And as the morning came to a close the worship band kicked into high gear channeling old school Gospel and the place went wild There was clapping and stomping of feet and my daughter — well, she loves her some dancing. Out of my arms she climbed and out into the aisle next to us directly in front of the stage. She danced with abandon. With conviction. With the freedom of a six year old who loves music and can kick her boots with the best of them.

And on the stage Miss Beth leaned over from the stool where she sat and I saw her spy my baby. And then she got up and moved over to the edge of the stage where Zoe was and what do you know but Miss Beth joined her in the dance! And the two of them were laughing and dancing and praising and it was too much for this mama’s heart. Miss Beth blew Zoe kisses and Zoe’s eyes grew two sizes and the music caught us all up in the beauty of being seen and celebrated. 

And when it was all over and the music trickled out of the place along with the performers I took my tiny human in my arms and said, “See! Did you see! Miss Beth danced with you!”

And my daughter said, “Yes! Of course she did!”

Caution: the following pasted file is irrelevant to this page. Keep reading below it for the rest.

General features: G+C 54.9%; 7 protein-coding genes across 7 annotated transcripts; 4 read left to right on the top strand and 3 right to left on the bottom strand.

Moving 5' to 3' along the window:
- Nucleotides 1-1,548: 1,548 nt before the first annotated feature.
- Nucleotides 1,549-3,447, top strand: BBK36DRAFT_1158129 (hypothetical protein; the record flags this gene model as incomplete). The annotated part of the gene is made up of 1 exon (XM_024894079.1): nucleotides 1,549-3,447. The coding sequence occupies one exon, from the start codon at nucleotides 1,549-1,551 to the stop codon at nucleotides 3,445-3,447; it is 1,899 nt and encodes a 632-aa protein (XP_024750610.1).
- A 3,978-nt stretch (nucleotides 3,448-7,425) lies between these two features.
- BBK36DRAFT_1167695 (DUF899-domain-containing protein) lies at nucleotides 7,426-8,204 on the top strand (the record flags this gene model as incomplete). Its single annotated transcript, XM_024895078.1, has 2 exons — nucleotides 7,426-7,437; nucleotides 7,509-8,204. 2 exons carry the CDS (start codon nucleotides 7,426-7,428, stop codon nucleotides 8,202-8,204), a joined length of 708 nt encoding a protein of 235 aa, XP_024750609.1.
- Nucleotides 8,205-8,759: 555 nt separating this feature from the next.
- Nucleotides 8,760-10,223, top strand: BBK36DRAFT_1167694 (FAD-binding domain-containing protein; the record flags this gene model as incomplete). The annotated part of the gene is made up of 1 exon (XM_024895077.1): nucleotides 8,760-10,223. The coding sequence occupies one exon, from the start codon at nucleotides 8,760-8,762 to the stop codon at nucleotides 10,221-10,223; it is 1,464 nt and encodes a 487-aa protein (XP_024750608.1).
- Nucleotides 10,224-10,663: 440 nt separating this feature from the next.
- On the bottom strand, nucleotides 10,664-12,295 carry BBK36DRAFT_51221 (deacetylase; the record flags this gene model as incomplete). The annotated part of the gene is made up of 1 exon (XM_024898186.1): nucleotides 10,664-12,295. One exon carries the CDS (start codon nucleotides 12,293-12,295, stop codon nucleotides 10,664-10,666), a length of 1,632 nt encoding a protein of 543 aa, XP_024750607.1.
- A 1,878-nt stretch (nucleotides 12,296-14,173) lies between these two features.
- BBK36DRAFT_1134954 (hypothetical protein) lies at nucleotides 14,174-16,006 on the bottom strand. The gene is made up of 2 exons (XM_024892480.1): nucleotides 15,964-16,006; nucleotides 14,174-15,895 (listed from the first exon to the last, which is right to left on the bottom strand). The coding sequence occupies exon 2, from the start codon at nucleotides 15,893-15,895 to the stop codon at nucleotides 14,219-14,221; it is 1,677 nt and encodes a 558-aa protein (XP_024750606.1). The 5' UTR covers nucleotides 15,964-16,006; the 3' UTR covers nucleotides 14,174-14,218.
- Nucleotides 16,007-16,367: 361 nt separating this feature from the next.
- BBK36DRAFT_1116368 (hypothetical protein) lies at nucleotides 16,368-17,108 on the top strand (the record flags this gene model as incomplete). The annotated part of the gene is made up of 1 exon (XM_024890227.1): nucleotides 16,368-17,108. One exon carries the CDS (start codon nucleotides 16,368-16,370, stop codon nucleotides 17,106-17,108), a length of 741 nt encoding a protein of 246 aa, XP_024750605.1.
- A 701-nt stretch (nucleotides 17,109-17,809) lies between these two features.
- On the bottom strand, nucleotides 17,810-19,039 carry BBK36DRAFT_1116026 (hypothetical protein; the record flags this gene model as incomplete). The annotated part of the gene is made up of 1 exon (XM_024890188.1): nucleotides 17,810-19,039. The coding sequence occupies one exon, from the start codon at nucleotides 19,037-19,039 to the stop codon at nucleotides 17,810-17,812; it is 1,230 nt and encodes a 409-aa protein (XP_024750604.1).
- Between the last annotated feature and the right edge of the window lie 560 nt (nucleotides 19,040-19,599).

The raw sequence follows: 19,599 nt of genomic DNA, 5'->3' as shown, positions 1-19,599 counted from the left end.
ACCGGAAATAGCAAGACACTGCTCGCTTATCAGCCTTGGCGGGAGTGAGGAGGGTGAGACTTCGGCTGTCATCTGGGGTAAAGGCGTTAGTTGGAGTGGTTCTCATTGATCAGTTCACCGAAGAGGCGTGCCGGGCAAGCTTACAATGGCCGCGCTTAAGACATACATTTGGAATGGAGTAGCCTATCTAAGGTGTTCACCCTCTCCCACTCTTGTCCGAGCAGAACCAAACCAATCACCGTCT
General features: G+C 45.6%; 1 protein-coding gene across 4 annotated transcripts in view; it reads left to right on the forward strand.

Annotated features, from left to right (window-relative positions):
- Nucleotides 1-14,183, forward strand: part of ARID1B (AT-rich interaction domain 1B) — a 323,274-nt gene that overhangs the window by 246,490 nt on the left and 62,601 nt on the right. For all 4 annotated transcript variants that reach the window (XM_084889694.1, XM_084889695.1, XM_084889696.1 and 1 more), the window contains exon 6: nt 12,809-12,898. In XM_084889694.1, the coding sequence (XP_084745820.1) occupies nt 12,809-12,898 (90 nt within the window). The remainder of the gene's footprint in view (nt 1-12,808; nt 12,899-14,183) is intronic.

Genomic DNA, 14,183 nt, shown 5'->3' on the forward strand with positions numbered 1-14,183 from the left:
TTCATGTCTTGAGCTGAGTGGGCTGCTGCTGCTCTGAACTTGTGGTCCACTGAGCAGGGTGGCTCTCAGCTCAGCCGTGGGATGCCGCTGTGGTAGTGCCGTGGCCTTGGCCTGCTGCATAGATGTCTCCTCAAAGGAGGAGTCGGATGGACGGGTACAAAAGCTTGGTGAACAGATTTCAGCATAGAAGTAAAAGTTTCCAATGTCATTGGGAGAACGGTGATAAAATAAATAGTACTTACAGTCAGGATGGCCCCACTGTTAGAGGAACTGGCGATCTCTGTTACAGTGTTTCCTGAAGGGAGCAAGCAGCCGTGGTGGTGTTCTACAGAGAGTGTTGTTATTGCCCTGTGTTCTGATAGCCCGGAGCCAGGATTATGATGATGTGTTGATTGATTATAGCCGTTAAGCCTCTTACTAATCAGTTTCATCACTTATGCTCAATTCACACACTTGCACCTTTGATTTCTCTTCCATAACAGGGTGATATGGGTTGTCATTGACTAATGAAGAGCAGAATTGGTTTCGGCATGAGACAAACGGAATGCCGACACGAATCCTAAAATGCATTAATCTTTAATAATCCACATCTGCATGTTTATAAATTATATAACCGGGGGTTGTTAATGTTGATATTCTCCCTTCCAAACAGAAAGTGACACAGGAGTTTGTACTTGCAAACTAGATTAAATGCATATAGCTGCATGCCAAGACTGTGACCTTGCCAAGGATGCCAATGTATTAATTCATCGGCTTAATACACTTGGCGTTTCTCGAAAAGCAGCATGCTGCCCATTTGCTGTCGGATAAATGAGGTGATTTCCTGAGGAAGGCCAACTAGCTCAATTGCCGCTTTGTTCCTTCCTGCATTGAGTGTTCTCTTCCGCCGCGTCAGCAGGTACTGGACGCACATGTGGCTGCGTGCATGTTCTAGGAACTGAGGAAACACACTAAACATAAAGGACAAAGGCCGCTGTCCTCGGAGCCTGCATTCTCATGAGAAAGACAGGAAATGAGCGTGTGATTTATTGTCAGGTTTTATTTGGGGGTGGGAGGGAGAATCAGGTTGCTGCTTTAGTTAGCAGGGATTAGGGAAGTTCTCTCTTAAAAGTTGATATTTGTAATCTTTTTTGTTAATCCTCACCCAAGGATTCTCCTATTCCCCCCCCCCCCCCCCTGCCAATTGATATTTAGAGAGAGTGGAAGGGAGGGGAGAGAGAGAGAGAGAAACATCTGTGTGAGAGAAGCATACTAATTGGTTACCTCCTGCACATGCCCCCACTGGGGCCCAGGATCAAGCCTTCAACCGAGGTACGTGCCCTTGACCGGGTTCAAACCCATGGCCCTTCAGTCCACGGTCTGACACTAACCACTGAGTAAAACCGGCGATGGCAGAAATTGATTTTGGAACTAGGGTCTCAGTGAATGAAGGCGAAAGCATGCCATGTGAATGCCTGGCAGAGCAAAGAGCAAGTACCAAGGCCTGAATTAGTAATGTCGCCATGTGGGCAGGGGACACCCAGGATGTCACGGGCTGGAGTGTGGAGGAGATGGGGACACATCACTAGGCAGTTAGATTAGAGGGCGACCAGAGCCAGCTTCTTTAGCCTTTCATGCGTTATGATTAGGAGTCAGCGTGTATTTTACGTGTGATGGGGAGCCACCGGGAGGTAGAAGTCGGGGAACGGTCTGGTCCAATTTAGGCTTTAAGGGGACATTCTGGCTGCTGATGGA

Just like that. The conviction of being loved and seen. Of knowing you are worthy of being loved and seen.

So from a hotel room in Arkansas I wanted to write a note to the six year old girl in each of you and ask you — do you know that you are loved and seen?

That our divine Father painted the sunrise over you in love this morning while having been up all night singing over you. 

“The LORD your God is with you, the Mighty Warrior who saves. He will take great delight in you; in his love he will no longer rebuke you, but will rejoice over you with singing.” Zephaniah 3:17.

Singing. Not rebuking.

Here’s to dancing. Here’s to knowing and believing in the very marrow of our bones that we are His beloved and He is ours.

OK, that’s all I wanted to dash off to you. Gotta go pack up my suitcase and get ready to fly home to my girl.

Much love, beloved friend.